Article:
Many times, the film doesn’t match up with what seemed like a poor performance on the field.
Once you take emotion out of it and look at the entire game, things tend not to be as bad as they appeared.
For the Patriots defense, Sunday’s 37-31 victory over the Bills was not one of those games.
A review of the coaches’ film shows that the Patriots were every bit as bad as their performance seemed to indicate (481 yards and 35 first downs allowed).
The defense was, in a word, atrocious. It had to be among the worst performances by a Bill Belichick defense in his tenure with the Patriots.
In an effort to quantify how bad this was, we went through our data, which goes back to the start of the 2011 season in this regard.
What we do, in an effort to gain a rough idea of how a unit or player performs in a game, is use something along the lines of a plus/minus system. Positive plays, be they impact plays like sacks or hurries, or just successfully getting off a tough block to make a tackle, are tabulated. In the same way, players that don’t perform their perceived duty are tabulated in the negative column for a missed tackle, blown gap assignment, penalty, poor coverage, etc.
It’s far from a perfect system, but if every game is graded in the same manner, then over the course of a season a roughly accurate picture emerges.
Out of the Bills’ 81 offensive plays (including penalties), the Patriots had a positive performance on just 55.6 percent of the snaps. That’s their lowest dating back to the start of last season, edging out the loss to the Giants during the 2011 regular season (56.9 percent).
The previous worst performance this season was 64.9 percent in the loss at Baltimore. Every other game was at least 70 percent, and the seasonal average entering the Bills game was 73.9 percent. The high was 80.6 percent in the loss to the Cardinals.
What that points to is that Sunday’s performance was an aberration— that the Patriots are not nearly as bad as what they showed. That is not meant to excuse the performance. Far from it. The defense — the coaches and the players — should be embarrassed.
What you saw was a woefully unprepared team coming off a bye week against a divisional opponent. That is inexcusable.
Give a good portion of the blame to the players, who failed to perform the fundamental duties of the defense, things they had no problem doing before Sunday.
They were the ones who missed a season-high 15 tackles (on 10 plays), which gave the Bills another 70 yards of offense. They were the ones who at times totally disregarded their gap and edge responsibilities against the run, and in pass coverage were often more concerned with what was happening in the backfield instead of on the routes developing in the acreage behind them. They alone are responsible for the undisciplined penalties that gave the Bills free yardage and moved the chains.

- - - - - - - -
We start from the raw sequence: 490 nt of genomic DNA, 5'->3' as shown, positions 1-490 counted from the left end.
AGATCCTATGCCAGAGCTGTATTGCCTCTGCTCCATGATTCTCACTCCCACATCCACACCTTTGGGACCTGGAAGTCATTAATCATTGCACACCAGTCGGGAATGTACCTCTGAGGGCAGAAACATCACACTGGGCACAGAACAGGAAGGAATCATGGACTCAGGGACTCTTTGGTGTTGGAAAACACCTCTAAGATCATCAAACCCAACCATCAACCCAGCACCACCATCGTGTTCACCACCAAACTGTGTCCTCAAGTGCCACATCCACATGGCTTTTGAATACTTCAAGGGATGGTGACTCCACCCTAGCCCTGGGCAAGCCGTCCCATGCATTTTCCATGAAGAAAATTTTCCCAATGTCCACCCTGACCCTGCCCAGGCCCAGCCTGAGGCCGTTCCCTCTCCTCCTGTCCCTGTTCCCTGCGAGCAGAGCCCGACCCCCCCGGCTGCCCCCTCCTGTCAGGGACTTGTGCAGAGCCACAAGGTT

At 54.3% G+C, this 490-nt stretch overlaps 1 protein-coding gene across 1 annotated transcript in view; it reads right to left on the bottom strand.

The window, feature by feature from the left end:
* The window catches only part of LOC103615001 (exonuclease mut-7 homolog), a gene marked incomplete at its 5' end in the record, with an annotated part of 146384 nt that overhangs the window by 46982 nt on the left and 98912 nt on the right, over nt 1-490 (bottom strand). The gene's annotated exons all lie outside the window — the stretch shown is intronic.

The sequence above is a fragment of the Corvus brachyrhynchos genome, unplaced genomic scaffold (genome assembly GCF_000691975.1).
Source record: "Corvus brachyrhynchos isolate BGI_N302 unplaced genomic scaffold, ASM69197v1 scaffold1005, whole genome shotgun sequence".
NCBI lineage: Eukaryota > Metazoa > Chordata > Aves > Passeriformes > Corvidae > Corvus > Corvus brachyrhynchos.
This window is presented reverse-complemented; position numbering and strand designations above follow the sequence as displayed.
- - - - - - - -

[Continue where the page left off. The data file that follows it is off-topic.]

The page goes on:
But the coaches must also share in the blame. The coverage players looked lost trying to sort out some of the bunch concepts the Bills used through the air. The Bills did absolutely nothing new. The Patriots obviously weren’t drilled properly.
There was a plethora of communication mistakes that showed a lack of preparation. And the Patriots coaches apparently didn’t have much up their sleeve, either, because there were hardly any adjustments made. No extra pressures dialed up (five blitzes total, or 10.2 percent), and the same vanilla coverages (mostly Cover 3 with a safety and two cornerbacks playing over the top) for much of the game.
However, if recent history is any judge, there is reason to believe the Patriots will right the ship.
After bottoming out against the Giants last season, they tightened things up and put together three of their best defensive games of the season against the Jets (81.7 percent), Chiefs (88.2) and Eagles (80). And in the playoffs, the Patriots played their best defensive ball against the Broncos (87.1), Ravens (87.1), and Giants (83.8).
Yes, the Patriots were bad against the Bills. But that doesn’t mean that’s who they are.
On to the positional ratings against the Bills:
Quarterback (rating: 4 out of 5)
Probably the area in which Tom Brady stood out the most was dealing with the pressure, which accumulated in the second half (15 total pressures in 43 dropbacks). Outside of that, it was one of those games where the degree of difficulty was low against a porous defense. The Bills aren’t very exotic, so Brady easily picked out the weak points. Only error was the final incomplete pass to Danny Woodhead in the end zone. It was there, Brady just missed it. And Woodhead did not go out of bounds — Brandon Lloyd did — so the touchdown would have counted. Continued...